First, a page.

The Higher Power of Lucky by Susan Patron with illustrations by Matt Phelan

The Higher Power of Lucky by Matt Phelan, Susan Patron
Series: The Hard Pan Trilogy #1
Format: Hardcover

Lucky’s mother died when she was eight, her father who never wanted to be a father called his first wife to come take care of her. Brigitte traveled from France and became Lucky’s guardian in the town of Hard Pan population 43. She eavesdrops on 12 step meetings and tries to figure out how to find her Higher Power, but then as her fear that Brigitte will return to France comes to a peak she realizes you have to hit rock bottom first. This story is all about love and family and growing up even if Lucky is only 10.

Now the danger of books I read for class are that sometimes I get riled up. I am about to write an Intellectual Freedom Analysis on this book. I read the entire book wondering what this whole controversy was going to be about because I didn’t see anything. I think this quote from the New York Times article on February 18, 2007 summarizes my feelings the best. ”The people who are reacting to that word are not reading the book as a whole,” said Pat Scales, a former chairwoman of the Newbery Award committee on the use of the word scrotum. ”That’s what censors do — they pick out words and don’t look at the total merit of the book.” Also part of it is that people judge by a different scale when there is an honor like winning the Newbery involved. On the first page of the book an incident is described where Lucky can hear where a dog was bit in the scrotum. This word shows the close minded for who they are. At least it is the anatomically correct term but no it still puts people in an uproar. Quotes from school librarians and teachers saying they don’t want to have to explain it to kids and neither do their parents kill me. Patron’s response to the controversy in Publisher’s Weekly on February 15, 2007 puts it well that they have to learn sometime and wouldn’t telling them be better than them learning on their own? The word isn’t over used or grossly used and actually allows for what I thought was the most beautiful moment in the book when Lucky and Brigitte are together at the end and Lucky is comfortable and feels safe enough to ask what the word means and Brigitte tells her the truth, like a good mother! It honestly causes me physical pain that people will pull wonderful books off the shelf for one word, especially a word that children have to learn someday anyway. I think Patron truly did create an honest curious ten year old and I think the people censoring this book don’t know kids as well as they think they do. Sometimes I wonder if I have lost my mind that I want to become one of the dreaded school librarians who are renowned for their sheltering of childrens’ minds, but then I remind myself that I will not be one of them. I will be one that fights for the intellectual freedom of the next generation because if we don’t let them be free then where will the world go? Okay I am getting off my soap box now and in case anybody was wondering my adorable little mother loved this book too!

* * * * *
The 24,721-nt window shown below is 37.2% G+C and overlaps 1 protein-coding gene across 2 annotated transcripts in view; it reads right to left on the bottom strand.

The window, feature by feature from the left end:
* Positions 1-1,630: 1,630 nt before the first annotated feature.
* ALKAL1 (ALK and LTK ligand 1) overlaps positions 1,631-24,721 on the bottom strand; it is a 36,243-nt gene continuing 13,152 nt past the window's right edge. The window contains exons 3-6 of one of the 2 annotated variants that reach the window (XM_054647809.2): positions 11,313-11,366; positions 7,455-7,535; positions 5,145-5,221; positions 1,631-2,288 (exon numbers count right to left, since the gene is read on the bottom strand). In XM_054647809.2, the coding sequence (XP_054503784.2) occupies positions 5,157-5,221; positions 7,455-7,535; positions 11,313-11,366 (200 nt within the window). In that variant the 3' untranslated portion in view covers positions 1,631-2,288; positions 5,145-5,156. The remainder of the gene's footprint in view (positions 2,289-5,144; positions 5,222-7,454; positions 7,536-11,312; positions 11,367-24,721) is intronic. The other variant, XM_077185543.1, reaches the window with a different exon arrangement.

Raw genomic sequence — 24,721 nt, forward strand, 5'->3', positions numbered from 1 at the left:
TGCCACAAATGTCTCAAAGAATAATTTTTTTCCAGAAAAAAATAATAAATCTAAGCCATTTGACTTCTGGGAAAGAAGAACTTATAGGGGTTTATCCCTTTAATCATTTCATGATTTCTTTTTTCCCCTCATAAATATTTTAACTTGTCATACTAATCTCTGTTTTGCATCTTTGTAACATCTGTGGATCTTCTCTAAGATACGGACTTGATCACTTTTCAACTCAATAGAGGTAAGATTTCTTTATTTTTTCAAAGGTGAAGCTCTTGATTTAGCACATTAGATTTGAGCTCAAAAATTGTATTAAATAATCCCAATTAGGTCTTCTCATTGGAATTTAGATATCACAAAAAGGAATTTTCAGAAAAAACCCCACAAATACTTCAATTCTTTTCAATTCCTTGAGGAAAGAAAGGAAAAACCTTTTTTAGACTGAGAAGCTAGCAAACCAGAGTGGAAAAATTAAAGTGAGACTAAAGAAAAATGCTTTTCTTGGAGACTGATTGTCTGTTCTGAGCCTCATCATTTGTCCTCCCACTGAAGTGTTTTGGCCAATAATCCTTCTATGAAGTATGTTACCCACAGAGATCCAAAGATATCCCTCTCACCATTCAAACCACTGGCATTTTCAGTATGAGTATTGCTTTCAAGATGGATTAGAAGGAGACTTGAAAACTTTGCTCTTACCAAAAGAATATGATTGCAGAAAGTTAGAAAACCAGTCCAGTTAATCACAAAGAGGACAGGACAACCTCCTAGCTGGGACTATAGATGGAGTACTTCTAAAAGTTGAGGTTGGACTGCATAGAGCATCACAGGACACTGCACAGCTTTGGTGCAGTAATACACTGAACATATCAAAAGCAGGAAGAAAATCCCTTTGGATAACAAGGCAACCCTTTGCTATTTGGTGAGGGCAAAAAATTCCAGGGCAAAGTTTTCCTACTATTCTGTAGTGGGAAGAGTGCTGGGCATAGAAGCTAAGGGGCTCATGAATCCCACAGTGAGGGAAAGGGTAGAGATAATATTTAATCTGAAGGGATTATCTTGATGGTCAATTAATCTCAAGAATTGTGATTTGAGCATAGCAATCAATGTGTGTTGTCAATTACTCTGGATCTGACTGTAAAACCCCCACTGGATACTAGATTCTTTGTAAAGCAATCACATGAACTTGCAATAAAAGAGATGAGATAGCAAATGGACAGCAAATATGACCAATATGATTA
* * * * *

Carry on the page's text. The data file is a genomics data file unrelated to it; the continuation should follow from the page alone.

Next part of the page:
Newbery Winner 2007

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1 Response

  1. Pragmatic Mom says:

    I did not love this book and I was surprised that it won the Newbery. It’s not a bad book, but not of the same caliber of most of the Newbery books.

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